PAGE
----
When the British force finally arrived off Cape Fear, it moved on to the original destination of Charleston . . .

 Excerpt from THE REVOLUTIONARY WAR, Collector's 2-Tape Edition. Plymouth, MN: Dan Dalton Productions, Part I, 1993.

Arthur Patterson, Sr., seems to have no connection to the other Tryon Co. Pattersons. Arthur's land was at the base of Kings Mountain, and he is listed as a patriot who fought Ferguson's Tories at the Battle of Kings Mountain in 1780. He and three sons Alexander, Jr., Thomas, and William fought in the battles of King's Mountain in Apr 1780. According to Dr. Lancey Draper's book KINGS MOUNTAIN AND ITS HEROES, p. 312, "...old Arthur Patterson, an Irishman, who was devoted to the Whig cause, as well as his several sons who were settled around him." According to Draper, three of Arthur's sons, Thomas, William, and young Arthur, Jr. (13 yrs old at the time), were held captive by the Tories on top of Kings Mountain. Old Arthur was on his way up to try and free them when the Whig militia attacked, and he fell in with them to help defeat the Tories. All three of his sons escaped during the confusion of the battle. Arthur, according to Revolutionary War records, immigrated from Ireland and settled near King's Mountain in the portion of old Tryon Co., NC, that is now Gaston Co., NC or York Co., SC. Kings Mountain National Military Park is near the NC-SC state line. Its entrance is at Blacksburg, SC (off I-85 halfway between Charlotte, NC, and Greenville, SC, an hour's drive from either city).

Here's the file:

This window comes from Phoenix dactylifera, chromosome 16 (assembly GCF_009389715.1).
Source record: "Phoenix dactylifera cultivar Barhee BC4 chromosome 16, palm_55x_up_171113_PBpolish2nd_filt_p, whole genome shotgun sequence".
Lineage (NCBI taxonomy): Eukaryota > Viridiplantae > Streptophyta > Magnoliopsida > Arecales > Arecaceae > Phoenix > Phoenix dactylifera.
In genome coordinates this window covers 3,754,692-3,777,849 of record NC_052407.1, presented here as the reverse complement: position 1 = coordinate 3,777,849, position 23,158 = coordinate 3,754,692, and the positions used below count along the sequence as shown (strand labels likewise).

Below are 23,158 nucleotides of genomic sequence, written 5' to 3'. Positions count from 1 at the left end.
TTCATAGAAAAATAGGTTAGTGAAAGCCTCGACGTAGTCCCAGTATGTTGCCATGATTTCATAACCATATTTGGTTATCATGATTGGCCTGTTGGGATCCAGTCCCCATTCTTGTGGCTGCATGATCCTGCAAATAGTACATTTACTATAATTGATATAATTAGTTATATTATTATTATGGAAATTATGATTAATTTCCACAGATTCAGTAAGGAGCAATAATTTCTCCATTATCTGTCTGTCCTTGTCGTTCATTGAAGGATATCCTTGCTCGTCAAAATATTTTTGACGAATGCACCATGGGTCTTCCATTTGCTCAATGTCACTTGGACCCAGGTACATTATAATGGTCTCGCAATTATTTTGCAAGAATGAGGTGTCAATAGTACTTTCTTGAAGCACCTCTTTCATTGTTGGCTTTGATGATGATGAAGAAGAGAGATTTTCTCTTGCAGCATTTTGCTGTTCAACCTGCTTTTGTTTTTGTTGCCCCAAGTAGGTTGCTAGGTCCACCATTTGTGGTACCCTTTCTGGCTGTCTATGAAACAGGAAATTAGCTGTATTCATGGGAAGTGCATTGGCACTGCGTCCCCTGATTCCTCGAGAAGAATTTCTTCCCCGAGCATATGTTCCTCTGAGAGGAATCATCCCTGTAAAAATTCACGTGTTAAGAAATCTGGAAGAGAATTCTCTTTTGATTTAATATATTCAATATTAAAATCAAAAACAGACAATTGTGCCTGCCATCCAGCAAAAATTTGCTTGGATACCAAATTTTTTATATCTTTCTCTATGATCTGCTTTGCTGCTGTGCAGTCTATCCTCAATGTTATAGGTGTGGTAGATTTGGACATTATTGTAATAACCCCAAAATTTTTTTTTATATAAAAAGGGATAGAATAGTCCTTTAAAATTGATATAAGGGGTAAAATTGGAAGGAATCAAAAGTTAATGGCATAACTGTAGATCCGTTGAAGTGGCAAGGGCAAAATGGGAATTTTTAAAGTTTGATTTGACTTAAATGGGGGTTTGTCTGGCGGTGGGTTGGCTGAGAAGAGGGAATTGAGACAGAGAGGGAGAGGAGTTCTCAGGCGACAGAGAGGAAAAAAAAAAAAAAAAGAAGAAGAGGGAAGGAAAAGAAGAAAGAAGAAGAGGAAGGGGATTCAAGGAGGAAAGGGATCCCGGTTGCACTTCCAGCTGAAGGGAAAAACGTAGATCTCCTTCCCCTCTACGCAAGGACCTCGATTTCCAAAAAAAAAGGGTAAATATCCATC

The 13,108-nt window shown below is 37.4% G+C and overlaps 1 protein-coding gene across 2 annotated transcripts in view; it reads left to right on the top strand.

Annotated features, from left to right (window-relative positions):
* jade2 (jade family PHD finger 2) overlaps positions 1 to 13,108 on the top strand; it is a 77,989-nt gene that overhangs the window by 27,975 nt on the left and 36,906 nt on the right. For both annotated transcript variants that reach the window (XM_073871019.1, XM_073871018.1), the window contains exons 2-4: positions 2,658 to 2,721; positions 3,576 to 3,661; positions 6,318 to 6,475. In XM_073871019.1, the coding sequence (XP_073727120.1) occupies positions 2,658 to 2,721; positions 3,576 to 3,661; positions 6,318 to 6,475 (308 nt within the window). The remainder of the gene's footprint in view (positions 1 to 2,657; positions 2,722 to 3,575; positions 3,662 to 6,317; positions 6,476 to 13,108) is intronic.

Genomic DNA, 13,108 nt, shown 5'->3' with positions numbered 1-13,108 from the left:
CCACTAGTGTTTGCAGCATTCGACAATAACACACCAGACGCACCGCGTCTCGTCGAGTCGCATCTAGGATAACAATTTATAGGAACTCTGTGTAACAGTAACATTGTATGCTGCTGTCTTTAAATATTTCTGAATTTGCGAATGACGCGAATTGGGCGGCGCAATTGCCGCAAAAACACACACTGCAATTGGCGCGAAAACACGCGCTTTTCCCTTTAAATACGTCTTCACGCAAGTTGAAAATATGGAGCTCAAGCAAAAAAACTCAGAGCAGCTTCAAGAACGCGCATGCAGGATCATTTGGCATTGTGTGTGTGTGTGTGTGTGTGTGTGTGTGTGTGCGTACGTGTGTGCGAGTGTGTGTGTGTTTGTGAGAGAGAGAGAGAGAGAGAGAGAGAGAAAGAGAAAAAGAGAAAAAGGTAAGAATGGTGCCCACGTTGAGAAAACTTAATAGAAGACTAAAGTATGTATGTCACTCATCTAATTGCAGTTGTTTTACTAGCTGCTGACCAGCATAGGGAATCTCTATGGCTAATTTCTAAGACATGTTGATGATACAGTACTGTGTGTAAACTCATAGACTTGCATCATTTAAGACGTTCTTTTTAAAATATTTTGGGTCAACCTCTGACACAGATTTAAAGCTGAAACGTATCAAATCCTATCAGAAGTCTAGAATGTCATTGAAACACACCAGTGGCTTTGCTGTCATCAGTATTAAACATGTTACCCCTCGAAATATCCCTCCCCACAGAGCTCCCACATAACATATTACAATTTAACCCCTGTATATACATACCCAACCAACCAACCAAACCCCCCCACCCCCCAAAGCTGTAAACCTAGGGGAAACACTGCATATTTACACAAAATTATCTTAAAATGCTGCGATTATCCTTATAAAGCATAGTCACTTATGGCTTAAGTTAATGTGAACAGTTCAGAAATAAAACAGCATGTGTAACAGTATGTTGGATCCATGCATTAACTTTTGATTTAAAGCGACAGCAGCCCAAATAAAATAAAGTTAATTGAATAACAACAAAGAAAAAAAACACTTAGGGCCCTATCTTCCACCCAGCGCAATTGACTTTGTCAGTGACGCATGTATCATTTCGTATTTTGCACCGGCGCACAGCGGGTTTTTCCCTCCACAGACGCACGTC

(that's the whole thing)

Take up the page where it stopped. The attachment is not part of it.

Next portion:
Kings Mountain National Military Park commemorates a pivotal and significant victory by American Patriots over American Loyalists during the Southern Campaign of the Revolutionary War. The battle fought on October 7, 1780 destroyed the left wing of Cornwallis' army and effectively ended Loyalist ascendance in the Carolinas. The victory halted the British advance into North Carolina, forced Lord Cornwallis to retreat from Charlotte into South Carolina, and gave General Nathanael Greene the opportunity to reorganize the American Army.

Soon John Patterson, his wife Margaret Baskin, and their children moved southwest to Abbeville Co., SC. Some of her Baskin family had been there several years. Across the Savannah River from Abbeville Co., Elbert Co., GA, was created in 1790, and that is where John and Margaret died.

SAMUEL, ALEXANDER, and ROBERT PATTERSON (whose?) lived side by side when enumerated in the 1790 Mecklenberg Co., NC, Heads of Families, the first federal census: